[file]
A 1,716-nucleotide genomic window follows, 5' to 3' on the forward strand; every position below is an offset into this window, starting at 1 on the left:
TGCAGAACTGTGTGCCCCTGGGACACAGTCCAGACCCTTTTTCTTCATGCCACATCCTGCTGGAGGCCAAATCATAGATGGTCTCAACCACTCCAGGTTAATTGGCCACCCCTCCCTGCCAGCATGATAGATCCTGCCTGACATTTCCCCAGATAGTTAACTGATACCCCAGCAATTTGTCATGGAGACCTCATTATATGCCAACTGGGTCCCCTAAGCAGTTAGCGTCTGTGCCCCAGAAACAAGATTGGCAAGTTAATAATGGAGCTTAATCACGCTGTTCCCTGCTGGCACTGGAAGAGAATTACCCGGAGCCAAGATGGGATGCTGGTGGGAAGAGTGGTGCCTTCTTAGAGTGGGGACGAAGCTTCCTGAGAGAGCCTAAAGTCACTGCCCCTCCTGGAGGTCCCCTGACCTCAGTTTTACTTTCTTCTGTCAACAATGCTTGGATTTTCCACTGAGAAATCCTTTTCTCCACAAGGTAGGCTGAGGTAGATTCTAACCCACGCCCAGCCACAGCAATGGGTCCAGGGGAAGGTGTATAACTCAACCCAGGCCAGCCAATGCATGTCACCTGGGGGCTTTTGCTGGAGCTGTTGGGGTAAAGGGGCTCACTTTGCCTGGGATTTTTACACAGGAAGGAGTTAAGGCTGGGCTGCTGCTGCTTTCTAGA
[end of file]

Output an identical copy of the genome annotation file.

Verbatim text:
A 1,716-nucleotide genomic window follows, 5' to 3' on the forward strand; every position below is an offset into this window, starting at 1 on the left:
TGCAGAACTGTGTGCCCCTGGGACACAGTCCAGACCCTTTTTCTTCATGCCACATCCTGCTGGAGGCCAAATCATAGATGGTCTCAACCACTCCAGGTTAATTGGCCACCCCTCCCTGCCAGCATGATAGATCCTGCCTGACATTTCCCCAGATAGTTAACTGATACCCCAGCAATTTGTCATGGAGACCTCATTATATGCCAACTGGGTCCCCTAAGCAGTTAGCGTCTGTGCCCCAGAAACAAGATTGGCAAGTTAATAATGGAGCTTAATCACGCTGTTCCCTGCTGGCACTGGAAGAGAATTACCCGGAGCCAAGATGGGATGCTGGTGGGAAGAGTGGTGCCTTCTTAGAGTGGGGACGAAGCTTCCTGAGAGAGCCTAAAGTCACTGCCCCTCCTGGAGGTCCCCTGACCTCAGTTTTACTTTCTTCTGTCAACAATGCTTGGATTTTCCACTGAGAAATCCTTTTCTCCACAAGGTAGGCTGAGGTAGATTCTAACCCACGCCCAGCCACAGCAATGGGTCCAGGGGAAGGTGTATAACTCAACCCAGGCCAGCCAATGCATGTCACCTGGGGGCTTTTGCTGGAGCTGTTGGGGTAAAGGGGCTCACTTTGCCTGGGATTTTTACACAGGAAGGAGTTAAGGCTGGGCTGCTGCTGCTTTCTAGA